Frequently Asked Questions
Let’s answer some of the more commonly asked questions about these two models. If you still have questions, feel free to use the comment section below.
Q. What are the maintenance steps for the robots? Is it difficult?
A. The maintenance isn’t very difficult and should only take you about 15 to 20 minutes. The first thing you want to do is to empty the collection bin. You should check for full after every cleaning cycle and ensure it won’t fill during the next one. If you are unsure, empty it.
Once that is done you should check the filter. You cannot get them wet, but you can knock them off and brush them off. Keeping them clean will improve airflow and efficiency as well as keeping the motor from overheating.
You then should flip the robot over and make sure the brush rolls are free from tangles, hairs, string, etc. that can (and will) get wrapped around it.
After you clean that off, check the collection duct for debris build up and clean it out as needed. Finally, you will need to wipe off the sensors to keep them performing as expected.
Q. What happens when parts wear out?
A. The parts that are going to wear out are the filters and brush rolls the most often. Every few years, depending on use, the batteries will stop holding a charge as well. When this happens, you will need to replace them.
You can find replacements for the filters and brush rolls on many online vendors and a few brick and mortar shops. The batteries, though, should be purchased directly from Neato on their website or by calling customer service.
While there are batteries for sale in other places, it is always recommended to get these type of parts directly from the source.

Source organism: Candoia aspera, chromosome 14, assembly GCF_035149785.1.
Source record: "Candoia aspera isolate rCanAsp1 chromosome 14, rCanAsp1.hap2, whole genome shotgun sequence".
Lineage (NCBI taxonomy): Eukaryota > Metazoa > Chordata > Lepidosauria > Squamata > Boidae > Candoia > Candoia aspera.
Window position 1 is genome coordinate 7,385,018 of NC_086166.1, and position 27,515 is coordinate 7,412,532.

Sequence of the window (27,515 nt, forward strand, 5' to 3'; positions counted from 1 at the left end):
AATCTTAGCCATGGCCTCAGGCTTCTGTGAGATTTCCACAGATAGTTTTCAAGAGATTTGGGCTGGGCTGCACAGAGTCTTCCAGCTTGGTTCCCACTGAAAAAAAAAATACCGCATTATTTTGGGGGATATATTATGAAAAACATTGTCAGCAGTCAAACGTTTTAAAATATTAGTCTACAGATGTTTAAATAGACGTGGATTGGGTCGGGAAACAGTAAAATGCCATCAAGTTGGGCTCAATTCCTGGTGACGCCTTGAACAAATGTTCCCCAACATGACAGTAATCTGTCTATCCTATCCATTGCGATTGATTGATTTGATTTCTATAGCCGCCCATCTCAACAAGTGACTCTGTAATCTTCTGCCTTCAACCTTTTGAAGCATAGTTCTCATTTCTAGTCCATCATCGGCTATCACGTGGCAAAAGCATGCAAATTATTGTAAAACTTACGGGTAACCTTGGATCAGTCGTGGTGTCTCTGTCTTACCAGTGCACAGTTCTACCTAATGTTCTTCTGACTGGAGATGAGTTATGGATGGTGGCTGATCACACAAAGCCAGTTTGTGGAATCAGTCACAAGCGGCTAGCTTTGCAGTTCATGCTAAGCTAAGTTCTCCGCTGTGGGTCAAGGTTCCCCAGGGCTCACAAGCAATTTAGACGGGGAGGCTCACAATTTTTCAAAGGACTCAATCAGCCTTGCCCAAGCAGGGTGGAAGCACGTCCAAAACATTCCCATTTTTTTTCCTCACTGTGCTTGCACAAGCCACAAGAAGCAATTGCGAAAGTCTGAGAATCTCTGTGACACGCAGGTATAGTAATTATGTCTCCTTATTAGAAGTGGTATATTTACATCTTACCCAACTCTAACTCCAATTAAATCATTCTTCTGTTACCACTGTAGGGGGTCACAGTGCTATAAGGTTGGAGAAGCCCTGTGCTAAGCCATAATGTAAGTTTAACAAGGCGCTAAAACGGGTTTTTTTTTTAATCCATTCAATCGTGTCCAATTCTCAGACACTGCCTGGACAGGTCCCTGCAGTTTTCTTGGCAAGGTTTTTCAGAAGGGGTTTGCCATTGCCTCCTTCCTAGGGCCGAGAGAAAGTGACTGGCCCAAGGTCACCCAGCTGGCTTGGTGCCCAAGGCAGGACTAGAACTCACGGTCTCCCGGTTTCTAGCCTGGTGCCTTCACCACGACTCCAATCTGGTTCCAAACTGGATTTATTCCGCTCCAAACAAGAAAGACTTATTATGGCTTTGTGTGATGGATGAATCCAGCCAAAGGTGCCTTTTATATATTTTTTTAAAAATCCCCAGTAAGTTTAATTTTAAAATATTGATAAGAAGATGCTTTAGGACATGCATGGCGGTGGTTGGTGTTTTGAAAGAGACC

Q. Do the robots have side brushes?
A. The D4 does not have side brushes. However, the D6 does utilize a side brush. There is only one on the machine. It, too, will need to be cleaned off regularly and replaced when it wears out. The D6 ships with a replacement in the box to get you started.
Q. What is the difference in the brush rolls?
You should always check in a small area anytime you put a cleaning brush on these types of floors, but with stiff bristles is it more important.
The D6 has a spiral combination brush roll with a mixture of soft and stiff bristles that are wrapped in such a way (yes, it’s called a spiral, I know), to collect harder to capture debris like soft pet hair.
You can purchase a combination brush roll or a combination brush roll for the D6. However, because the D4 roll is smaller, there is only one style available.
What I Like About the Neato D4 Connected
- The budget-friendly model that cleans just as well as the others in the series.
- A large collection bin for less frequent emptying.
- Maintenance is easy and quick.
What I Like About the Neato D6 Connected
- The Ultra filter for in-home allergen collection.
- Wide cleaning area for faster cleaning cycles.
- The spiral combination brush roll collects more pet hair than the other styles.
Neato’s D-series connected models are serious Roomba rivals and with the release of the pet hair friendly model D6 and the budget-friendly model D4.
If you have pets, suffer allergies or have multiple floored homes, you will be better off getting the Neato D6 Connected. The ability to get into corners and along edges with the side brush to collect more pet hair and debris is crucial for keeping your floors clean. It also helps to reduce the allergens in your home.
If you have a single floor home and aren’t worried about in-home allergens, you can save quite a bit of money by choosing the Neato D4 connected. The choice is yours, of course, but it will come down to the mobile app abilities or filtration to make your decision.